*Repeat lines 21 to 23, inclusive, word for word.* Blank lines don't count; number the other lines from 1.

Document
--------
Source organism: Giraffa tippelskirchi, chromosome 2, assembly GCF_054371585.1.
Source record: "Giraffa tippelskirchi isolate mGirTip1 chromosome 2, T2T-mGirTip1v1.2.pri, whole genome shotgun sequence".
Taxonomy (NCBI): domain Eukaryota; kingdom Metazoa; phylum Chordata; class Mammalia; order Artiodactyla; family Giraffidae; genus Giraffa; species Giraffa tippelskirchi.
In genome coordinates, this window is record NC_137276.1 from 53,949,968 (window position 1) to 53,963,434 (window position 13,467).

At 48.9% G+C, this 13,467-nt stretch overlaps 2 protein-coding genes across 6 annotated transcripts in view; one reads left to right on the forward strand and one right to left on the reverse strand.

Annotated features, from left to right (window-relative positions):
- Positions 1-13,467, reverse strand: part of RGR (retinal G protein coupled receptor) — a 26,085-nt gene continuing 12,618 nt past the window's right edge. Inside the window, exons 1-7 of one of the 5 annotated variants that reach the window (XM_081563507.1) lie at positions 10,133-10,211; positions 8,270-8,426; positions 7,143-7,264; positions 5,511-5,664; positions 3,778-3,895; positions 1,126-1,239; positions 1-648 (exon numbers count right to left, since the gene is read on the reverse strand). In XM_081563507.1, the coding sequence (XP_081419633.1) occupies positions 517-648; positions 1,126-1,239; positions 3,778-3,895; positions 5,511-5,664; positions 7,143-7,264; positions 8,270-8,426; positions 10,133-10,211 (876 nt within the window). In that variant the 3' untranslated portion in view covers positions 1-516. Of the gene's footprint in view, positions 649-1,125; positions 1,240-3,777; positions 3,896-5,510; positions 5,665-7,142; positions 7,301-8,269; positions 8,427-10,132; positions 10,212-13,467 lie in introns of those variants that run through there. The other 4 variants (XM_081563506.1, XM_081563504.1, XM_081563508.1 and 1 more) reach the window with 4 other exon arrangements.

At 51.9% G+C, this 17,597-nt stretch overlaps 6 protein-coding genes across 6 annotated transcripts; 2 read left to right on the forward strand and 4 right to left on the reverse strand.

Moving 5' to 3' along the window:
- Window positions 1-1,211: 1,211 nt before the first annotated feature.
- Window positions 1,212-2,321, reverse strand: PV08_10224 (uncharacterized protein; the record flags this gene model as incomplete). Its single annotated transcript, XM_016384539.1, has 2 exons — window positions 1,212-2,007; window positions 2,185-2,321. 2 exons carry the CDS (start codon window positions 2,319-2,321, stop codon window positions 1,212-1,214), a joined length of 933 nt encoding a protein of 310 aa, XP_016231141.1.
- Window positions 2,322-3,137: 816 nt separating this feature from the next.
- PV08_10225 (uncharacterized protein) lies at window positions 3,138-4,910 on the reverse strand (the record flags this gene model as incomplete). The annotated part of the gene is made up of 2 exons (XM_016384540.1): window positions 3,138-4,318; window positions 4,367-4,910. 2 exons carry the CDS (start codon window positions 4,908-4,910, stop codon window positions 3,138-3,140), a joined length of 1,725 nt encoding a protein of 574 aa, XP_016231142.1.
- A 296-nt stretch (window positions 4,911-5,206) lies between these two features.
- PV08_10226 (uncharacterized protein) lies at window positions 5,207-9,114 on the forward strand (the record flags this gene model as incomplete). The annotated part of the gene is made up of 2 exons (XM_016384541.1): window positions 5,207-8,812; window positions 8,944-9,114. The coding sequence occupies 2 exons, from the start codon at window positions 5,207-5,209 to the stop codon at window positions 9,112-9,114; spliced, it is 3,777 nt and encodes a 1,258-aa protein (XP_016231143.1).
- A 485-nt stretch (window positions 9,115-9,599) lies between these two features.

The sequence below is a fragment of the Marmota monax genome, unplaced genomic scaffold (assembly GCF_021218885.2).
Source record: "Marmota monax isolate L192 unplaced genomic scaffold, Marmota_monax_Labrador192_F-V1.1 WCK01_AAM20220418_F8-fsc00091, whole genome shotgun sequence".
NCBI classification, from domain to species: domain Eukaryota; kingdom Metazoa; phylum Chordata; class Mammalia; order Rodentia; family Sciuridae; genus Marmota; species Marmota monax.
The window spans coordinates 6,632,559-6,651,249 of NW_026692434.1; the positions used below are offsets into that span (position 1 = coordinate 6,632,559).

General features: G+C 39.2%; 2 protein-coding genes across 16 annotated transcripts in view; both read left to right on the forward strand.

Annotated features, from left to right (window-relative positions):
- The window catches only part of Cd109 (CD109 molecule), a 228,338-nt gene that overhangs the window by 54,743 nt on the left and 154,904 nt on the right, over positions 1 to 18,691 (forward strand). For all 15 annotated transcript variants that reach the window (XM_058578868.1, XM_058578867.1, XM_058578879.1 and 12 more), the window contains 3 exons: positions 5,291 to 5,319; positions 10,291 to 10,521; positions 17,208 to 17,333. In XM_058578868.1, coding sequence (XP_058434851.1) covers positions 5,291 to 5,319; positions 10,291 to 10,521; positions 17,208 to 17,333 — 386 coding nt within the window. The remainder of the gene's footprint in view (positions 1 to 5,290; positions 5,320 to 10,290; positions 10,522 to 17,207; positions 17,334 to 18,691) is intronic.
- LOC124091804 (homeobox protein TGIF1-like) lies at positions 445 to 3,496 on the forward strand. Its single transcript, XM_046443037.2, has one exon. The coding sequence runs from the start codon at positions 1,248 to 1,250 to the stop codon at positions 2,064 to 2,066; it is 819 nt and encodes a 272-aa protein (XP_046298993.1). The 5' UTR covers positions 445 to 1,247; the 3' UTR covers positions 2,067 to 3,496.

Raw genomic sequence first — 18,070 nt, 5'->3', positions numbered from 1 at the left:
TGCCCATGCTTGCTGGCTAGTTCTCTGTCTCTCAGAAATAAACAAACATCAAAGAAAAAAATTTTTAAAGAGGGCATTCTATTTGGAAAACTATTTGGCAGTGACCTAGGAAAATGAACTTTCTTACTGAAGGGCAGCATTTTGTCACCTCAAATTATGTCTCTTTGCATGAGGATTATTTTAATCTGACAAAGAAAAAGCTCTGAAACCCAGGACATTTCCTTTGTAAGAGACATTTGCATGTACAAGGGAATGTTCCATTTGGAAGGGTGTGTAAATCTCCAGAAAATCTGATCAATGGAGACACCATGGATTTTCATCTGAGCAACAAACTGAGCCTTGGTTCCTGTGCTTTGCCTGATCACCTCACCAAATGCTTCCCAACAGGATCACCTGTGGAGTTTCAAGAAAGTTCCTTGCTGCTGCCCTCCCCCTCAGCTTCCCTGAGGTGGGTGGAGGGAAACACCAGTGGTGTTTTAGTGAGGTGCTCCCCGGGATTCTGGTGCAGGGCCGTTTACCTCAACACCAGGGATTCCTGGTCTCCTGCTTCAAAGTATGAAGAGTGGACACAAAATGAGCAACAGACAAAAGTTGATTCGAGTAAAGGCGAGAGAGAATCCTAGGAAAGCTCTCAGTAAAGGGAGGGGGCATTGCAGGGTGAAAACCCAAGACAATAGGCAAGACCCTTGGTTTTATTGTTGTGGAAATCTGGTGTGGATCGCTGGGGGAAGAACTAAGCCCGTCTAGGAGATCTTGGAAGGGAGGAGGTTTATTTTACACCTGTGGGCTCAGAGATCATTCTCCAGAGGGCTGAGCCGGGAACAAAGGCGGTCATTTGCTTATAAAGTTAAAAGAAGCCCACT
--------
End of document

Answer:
General features: G+C 39.2%; 2 protein-coding genes across 16 annotated transcripts in view; both read left to right on the forward strand.

Annotated features, from left to right (window-relative positions):
- The window catches only part of Cd109 (CD109 molecule), a 228,338-nt gene that overhangs the window by 54,743 nt on the left and 154,904 nt on the right, over positions 1 to 18,691 (forward strand). For all 15 annotated transcript variants that reach the window (XM_058578868.1, XM_058578867.1, XM_058578879.1 and 12 more), the window contains 3 exons: positions 5,291 to 5,319; positions 10,291 to 10,521; positions 17,208 to 17,333. In XM_058578868.1, coding sequence (XP_058434851.1) covers positions 5,291 to 5,319; positions 10,291 to 10,521; positions 17,208 to 17,333 — 386 coding nt within the window. The remainder of the gene's footprint in view (positions 1 to 5,290; positions 5,320 to 10,290; positions 10,522 to 17,207; positions 17,334 to 18,691) is intronic.